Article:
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Taxiing

Introduction:

  • Having just started the aircraft and completed the required checklists, the pilot is ready to put the aircraft in motion
  • Taxiing is that movement of an aircraft while on the ground, under its own power
  • Taxiing is accomplished primarily through the use of the rudder and brakes however, pilots are also required to mitigate the impacts of wind
  • Since movement on an airport's surface involves coordination, clearances requirements/coordination are required to operate
  • With the basics in mind, pilots execute Taxi Procedures as they move about an airport's surface area
  • While the movement of the aircraft is our primary concern, there remain some checklist items we must accomplish to prepare/close-out an operation
  • Finally, while taxiing seems straight forward, it can also be an art, with best practices that can help pilots
  • Once your engine has started you must be aware of what you're doing and keep a visual scan, your "flight" has begun
    • It may be required initially to tow the aircraft before engines are started to be safe

Steering and Braking:

  • Steering is accomplished with rudder pedals and brakes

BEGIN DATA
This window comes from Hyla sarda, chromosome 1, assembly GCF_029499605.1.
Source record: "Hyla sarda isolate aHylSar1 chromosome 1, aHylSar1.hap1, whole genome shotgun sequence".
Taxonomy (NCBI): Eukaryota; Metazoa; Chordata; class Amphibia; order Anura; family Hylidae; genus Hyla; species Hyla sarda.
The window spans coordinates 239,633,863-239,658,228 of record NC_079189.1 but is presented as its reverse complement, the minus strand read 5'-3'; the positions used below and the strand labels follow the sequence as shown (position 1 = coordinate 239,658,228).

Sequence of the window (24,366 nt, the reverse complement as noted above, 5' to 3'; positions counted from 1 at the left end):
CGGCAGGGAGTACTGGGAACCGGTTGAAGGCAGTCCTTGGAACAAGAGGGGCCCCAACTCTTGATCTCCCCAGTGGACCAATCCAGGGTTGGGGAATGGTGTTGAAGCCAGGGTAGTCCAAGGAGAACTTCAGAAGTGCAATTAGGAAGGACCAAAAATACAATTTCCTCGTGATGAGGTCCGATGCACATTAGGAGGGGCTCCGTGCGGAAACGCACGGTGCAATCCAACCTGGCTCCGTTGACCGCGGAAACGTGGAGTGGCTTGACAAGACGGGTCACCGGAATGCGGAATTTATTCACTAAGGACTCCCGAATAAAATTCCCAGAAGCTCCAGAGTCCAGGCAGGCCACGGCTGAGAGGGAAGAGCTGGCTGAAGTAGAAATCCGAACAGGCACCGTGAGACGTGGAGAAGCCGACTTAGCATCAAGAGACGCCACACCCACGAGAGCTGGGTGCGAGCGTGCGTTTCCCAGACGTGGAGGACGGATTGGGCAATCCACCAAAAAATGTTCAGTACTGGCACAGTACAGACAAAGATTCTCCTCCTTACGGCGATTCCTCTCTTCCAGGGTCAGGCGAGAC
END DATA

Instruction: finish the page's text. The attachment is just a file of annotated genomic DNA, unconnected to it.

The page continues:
• The pilot applies the rudder in the desired direction of turn and use the appropriate power or brake to control the taxi speed
    • To tighten the turn after full pedal deflection is reached, the brake may be applied as needed
  • When first beginning to taxi, conduct a check of braking effectiveness
    • Release the brakes, and add power as required to allow the airplane to begin moving forward
    • Reduce the power to idle and depress the top portion of one side, then the other, to confirm proper function and reaction of both brakes
      • Be mindful of the area around you (in front, behind, and to the sides), especially if you're in a congested ramp
        • Checking brakes individually is ideal, but checking them together, if required, will suffice
      • Apply pressure sufficiently enough to cause the airplane to abruptly dip, or to a full stop if desired
    • If unsatisfactory, bring the airplane to a stop and consider taxi maneuvers (such as a loop) to maintain position on the airfield